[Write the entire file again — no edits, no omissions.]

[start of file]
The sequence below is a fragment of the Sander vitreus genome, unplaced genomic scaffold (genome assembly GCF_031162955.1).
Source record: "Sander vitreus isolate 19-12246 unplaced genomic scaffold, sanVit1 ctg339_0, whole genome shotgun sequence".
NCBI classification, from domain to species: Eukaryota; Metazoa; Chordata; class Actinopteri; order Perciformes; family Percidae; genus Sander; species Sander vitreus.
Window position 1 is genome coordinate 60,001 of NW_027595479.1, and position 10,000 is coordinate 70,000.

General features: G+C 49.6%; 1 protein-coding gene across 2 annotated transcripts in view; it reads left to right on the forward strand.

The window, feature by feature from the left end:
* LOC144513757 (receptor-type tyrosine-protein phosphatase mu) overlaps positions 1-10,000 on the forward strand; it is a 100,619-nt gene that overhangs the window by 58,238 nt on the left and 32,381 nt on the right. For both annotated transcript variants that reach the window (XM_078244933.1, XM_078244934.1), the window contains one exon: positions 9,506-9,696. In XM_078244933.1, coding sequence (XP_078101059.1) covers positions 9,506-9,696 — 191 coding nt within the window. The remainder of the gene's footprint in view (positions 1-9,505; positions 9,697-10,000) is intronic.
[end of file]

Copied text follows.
The sequence below is a fragment of the Sander vitreus genome, unplaced genomic scaffold (genome assembly GCF_031162955.1).
Source record: "Sander vitreus isolate 19-12246 unplaced genomic scaffold, sanVit1 ctg339_0, whole genome shotgun sequence".
NCBI classification, from domain to species: Eukaryota; Metazoa; Chordata; class Actinopteri; order Perciformes; family Percidae; genus Sander; species Sander vitreus.
Window position 1 is genome coordinate 60,001 of NW_027595479.1, and position 10,000 is coordinate 70,000.

General features: G+C 49.6%; 1 protein-coding gene across 2 annotated transcripts in view; it reads left to right on the forward strand.

The window, feature by feature from the left end:
* LOC144513757 (receptor-type tyrosine-protein phosphatase mu) overlaps positions 1-10,000 on the forward strand; it is a 100,619-nt gene that overhangs the window by 58,238 nt on the left and 32,381 nt on the right. For both annotated transcript variants that reach the window (XM_078244933.1, XM_078244934.1), the window contains one exon: positions 9,506-9,696. In XM_078244933.1, coding sequence (XP_078101059.1) covers positions 9,506-9,696 — 191 coding nt within the window. The remainder of the gene's footprint in view (positions 1-9,505; positions 9,697-10,000) is intronic.